Finally, you need a plan for moving business operations to another location in the event that your office can’t be used. When this happens, can your staff do everything remotely? Is there another office in a neighboring city that could handle things for a while? Be prepared for this possibility so your business operations flow smoothly.

Making business continuity happen

Business continuity is always going to feel like something you’ll have time to do later. The problem is, if you don’t already have a plan before you need it, you may find yourself in hot water.

We strongly recommend that you put a business continuity plan together, now. Trust us—if the day comes that you need it, you’ll be glad you did.

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Keep reading: Cyber Threats in 2019

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5 Server Maintenance Tips and Tricks to Better Support Your Business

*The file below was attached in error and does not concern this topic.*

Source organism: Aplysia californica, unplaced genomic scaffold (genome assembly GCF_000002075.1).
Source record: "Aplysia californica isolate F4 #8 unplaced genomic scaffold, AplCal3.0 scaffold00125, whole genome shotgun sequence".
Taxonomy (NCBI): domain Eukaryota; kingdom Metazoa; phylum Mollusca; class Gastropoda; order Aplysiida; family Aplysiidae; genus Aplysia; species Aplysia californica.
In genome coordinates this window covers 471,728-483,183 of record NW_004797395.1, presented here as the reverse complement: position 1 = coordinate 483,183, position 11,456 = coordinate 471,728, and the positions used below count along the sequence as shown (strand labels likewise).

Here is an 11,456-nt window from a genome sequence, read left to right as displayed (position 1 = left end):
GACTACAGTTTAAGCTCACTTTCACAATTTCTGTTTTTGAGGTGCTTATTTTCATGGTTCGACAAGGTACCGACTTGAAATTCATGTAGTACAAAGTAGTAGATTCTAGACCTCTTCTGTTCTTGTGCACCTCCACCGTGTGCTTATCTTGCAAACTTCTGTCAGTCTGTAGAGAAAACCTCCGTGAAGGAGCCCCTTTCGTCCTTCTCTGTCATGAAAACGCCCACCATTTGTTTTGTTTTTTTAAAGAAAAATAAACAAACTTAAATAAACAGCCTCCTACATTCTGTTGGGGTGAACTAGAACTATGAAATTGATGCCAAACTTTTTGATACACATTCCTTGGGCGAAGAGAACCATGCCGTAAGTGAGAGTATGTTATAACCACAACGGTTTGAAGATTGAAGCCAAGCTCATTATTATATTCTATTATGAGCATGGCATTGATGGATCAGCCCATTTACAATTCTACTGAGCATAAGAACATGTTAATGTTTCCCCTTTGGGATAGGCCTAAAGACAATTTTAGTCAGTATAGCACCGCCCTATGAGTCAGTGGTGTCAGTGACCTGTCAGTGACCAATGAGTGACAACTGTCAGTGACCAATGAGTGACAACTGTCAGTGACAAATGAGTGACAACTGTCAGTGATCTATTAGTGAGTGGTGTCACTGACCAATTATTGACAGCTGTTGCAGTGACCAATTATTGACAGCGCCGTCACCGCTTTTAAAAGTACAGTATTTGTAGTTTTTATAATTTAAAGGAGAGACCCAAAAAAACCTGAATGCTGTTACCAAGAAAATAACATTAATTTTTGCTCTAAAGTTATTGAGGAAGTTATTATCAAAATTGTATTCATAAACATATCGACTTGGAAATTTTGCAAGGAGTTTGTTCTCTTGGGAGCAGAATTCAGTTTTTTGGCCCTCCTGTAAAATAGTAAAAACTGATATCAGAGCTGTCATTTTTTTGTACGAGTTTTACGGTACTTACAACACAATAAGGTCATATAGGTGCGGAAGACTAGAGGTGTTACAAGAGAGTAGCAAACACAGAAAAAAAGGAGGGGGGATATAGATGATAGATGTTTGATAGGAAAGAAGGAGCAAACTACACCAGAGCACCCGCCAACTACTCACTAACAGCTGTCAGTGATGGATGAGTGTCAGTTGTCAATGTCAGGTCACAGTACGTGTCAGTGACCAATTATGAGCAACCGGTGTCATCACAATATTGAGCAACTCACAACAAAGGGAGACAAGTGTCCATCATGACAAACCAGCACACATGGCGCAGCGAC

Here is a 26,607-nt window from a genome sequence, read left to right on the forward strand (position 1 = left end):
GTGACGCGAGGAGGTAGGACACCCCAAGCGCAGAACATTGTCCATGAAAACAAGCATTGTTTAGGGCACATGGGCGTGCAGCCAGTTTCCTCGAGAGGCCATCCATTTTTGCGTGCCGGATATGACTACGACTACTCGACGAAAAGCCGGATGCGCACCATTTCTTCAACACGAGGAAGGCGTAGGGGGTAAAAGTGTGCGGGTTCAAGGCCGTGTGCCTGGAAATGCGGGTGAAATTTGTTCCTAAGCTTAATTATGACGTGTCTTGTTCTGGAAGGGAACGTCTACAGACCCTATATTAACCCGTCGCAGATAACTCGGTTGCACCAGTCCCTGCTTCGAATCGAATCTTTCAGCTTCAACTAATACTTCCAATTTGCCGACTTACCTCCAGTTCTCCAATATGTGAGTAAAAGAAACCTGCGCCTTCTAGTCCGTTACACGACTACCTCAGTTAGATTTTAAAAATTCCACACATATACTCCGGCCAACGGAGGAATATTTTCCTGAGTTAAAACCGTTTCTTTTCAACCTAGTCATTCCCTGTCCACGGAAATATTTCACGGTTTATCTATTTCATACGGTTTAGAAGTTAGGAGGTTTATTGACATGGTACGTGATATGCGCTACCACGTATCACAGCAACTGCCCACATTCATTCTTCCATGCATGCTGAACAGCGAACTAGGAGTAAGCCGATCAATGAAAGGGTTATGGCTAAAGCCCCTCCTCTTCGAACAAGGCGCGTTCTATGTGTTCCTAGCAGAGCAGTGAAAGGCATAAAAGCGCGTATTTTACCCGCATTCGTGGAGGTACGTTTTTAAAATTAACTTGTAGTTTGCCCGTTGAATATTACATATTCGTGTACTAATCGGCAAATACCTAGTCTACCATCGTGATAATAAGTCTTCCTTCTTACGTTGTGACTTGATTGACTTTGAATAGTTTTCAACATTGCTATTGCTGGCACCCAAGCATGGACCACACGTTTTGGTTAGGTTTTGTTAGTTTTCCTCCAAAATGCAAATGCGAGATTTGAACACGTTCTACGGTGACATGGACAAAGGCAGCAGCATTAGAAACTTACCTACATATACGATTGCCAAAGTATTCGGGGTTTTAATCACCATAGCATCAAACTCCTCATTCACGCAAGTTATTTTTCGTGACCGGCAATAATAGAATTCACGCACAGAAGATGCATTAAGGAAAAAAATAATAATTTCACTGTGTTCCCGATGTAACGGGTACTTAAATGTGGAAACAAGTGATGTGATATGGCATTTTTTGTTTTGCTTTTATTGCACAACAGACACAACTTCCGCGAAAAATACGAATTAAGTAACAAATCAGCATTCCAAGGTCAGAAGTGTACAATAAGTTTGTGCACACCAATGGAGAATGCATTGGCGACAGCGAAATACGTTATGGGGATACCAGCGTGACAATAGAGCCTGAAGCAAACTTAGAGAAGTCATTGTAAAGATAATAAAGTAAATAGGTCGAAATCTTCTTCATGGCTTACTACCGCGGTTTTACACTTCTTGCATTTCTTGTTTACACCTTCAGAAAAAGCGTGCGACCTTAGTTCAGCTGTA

Each and every day, you likely go about your daily business without giving your server much thought. They typically operate 24/7 without much hassle, but like all machines, they do require some level of maintenance.

This is why you need to take a proactive approach.

As you monitor and maintain your server, you will be able to help prevent a possible failure — one that could quickly turn into a disaster. To help guide you, we have created a little tips and tricks checklist. That way, you can avoid costly outages and unnecessary headaches.

Consider These 5 Server Maintenance Tips and Tricks

Unlike larger companies, you may not yet have a dedicated IT department. If this is the case, you may be currently weighed down by technical tasks that are somewhat out of your wheelhouse. The following tips and tricks are intended to guide you. However, if you are completely in the dark, it’s best that you seek the assistance of a managed service provider.

In the meantime, consider the following:

Tip #1: Update your OS